IMPLEMENTING A GOOD NEIGHBOUR POLICY November 19, 2013Posted by wmmbb in Australian Politics, Duckspeak, The Neighbours.
The Indonesian leadership is being very direct in relation to the bugging of the mobile phones of the President, other members of the Cabinet and the President’s wife.
In a sense, this is perhaps not Australia’s doing as first movers. It reflects the subservience to the American defence umbrella. So this story is another chapter in the invasive, intrusive spying of the NSA arc that bends towards injustice, or at the very least grievous offence, as it has done in the cases of the Chancellor of Germany, the President of Brazil and others. In these cases it has been damaging to American internet communication companies, which for good reason nobody on the planet trusts.
And the issue of trust is crucial. On what basis can Indonesia, or any country, act in good faith without trust. Indonesia has withdrawn their ambassador, for an indeterminate time to signify that the relationship has broken down. The question is how long can this stand off remain. Obviously, the opportunities for misunderstandings can only develop.
This is not best environment for crude, targeted policy for a segment of the domestic audience to apply. One senses a pattern with Tony Abbott of using his power to impose over others. He is not the person, it may be thought, to recalibrate policy in the face of change circumstances. A predisposition to violence will aggravate the situation.There was no subtlety in his statement to Parliament, to suggest that the Prime Minister does not understand that words have consequences, and in this instance it is not how they will be received in Australia that matters, rather how they will be understood in Indonesia. The aggressive refugee policy has just become more perilous, and not just for the people travelling in the boats.
However bad the Indonesian relationship might get, and it may well be irredeemably broken now, Tony Abbott can take satisfaction that perhaps uniquely among members of the Commonwealth he has such a close relationship with the Sri Lanka Government. The two naval patrol vessels gifted to them will symbolize the special relationship. On the other hand, Indonesia is somewhat closer and larger – and perhaps more important.
The spying apparently started in 2007, at first not successfully.
Perhaps the Poles have reason to be pleased that no Australian ministers are visiting Warsaw for the UN climate talks. COP 19. There is an stark contrast between David Cameron and Tony Abbott with respect to climate change and the treatment of the Sri Lankan Tamils.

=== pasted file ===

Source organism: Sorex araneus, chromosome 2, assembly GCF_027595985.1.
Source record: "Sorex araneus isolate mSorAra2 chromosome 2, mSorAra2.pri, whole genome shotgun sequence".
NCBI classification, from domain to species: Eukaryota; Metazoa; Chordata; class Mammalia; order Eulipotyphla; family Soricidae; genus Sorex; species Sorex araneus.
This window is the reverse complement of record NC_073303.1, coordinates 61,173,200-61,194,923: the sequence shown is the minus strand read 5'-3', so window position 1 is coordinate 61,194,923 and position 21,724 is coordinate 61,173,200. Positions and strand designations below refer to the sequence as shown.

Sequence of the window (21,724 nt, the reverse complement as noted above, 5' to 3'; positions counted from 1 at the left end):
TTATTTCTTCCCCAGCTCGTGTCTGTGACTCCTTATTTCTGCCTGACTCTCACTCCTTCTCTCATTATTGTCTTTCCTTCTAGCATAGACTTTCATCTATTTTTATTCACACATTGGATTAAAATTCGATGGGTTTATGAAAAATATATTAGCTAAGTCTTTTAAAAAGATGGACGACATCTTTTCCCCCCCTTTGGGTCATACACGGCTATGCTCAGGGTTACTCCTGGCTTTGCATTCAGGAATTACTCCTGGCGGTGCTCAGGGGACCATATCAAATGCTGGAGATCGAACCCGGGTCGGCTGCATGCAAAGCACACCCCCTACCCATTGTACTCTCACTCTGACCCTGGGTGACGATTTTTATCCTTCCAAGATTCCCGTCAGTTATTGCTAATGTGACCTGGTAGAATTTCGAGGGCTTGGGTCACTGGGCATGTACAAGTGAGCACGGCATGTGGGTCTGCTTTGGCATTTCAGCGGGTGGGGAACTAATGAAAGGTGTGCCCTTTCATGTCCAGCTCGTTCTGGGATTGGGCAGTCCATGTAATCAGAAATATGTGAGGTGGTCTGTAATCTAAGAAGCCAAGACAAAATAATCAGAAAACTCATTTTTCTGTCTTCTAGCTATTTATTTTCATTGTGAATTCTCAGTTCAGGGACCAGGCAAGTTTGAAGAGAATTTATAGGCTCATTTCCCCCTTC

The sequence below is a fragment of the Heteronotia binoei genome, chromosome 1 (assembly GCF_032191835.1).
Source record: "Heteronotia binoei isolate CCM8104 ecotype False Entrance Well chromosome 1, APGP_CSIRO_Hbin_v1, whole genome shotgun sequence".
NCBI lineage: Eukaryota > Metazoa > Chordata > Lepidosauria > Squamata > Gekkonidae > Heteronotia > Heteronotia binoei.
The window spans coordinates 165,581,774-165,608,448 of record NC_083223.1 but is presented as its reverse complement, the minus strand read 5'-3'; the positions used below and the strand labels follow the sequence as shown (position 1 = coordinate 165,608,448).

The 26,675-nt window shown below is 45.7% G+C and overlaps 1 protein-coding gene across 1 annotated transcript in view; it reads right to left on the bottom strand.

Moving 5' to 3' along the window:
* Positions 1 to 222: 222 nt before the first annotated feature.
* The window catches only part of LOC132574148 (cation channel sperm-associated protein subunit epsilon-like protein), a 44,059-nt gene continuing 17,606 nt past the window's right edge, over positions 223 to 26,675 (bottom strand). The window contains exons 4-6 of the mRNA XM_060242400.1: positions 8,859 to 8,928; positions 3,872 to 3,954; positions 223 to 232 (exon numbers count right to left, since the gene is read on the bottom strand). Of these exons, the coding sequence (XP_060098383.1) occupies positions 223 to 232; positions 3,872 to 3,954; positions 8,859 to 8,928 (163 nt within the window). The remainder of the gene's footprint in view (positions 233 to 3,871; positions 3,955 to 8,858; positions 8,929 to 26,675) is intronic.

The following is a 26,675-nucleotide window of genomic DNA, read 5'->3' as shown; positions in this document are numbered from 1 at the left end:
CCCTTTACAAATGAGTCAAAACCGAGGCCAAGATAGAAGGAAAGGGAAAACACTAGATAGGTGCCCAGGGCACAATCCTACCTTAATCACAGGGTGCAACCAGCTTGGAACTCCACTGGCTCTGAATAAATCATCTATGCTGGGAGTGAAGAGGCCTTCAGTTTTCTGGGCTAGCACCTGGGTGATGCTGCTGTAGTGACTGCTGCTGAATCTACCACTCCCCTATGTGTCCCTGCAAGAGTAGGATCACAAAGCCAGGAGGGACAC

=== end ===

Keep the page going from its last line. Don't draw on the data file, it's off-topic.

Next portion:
The description “fiasco” in relation to Mr Abbott’s Government might have seemed premature last week on the first day of sitting of the 44th Parliament, but by Monday it has gone to a stage beyond, possibly national debacle. While the tension in the relationship with Indonesia is not entirely of Tony Abbott’s making, he seems bereft of the necessary deftness and safe hands to manage the unfolding situation.
There is nothing surprising about Tony Abbott’s behavior. Given past reports, it is what is to be expected.
Oliver Laughland reports in The Guardian is about Indonesian reaction:
Indonesia has reacted with anger and frustration at Tony Abbott’s refusal to apologise for or comment further on the phone-tapping revelations at the centre of a diplomatic crisis between the two nations.
Jakarta said it was still waiting on a formal response from Australia.
Speaking to Guardian Australia and the ABC at the presidential palace, President Yudhoyono’s foreign affairs spokesman, Teuku Faizasyah, described the Australian prime minister’s decision to neither confirm nor deny the revelations as “not advisable”.
He said: “At the moment, what we are requesting is very clear. The earlier the clarification that we receive, that will clear the air. It’s not advisable to maintain the status quo of not confirm[ing] nor deny[ing] if there is any tapping incident in the past.
“At stake is the strategic relations that we’ve already established,” he said.
On Tuesday, Abbott refused to apologise to the Indonesian president during a parliamentary address over allegations that Australian surveillance targeted Yudhoyono, his wife and his inner circle.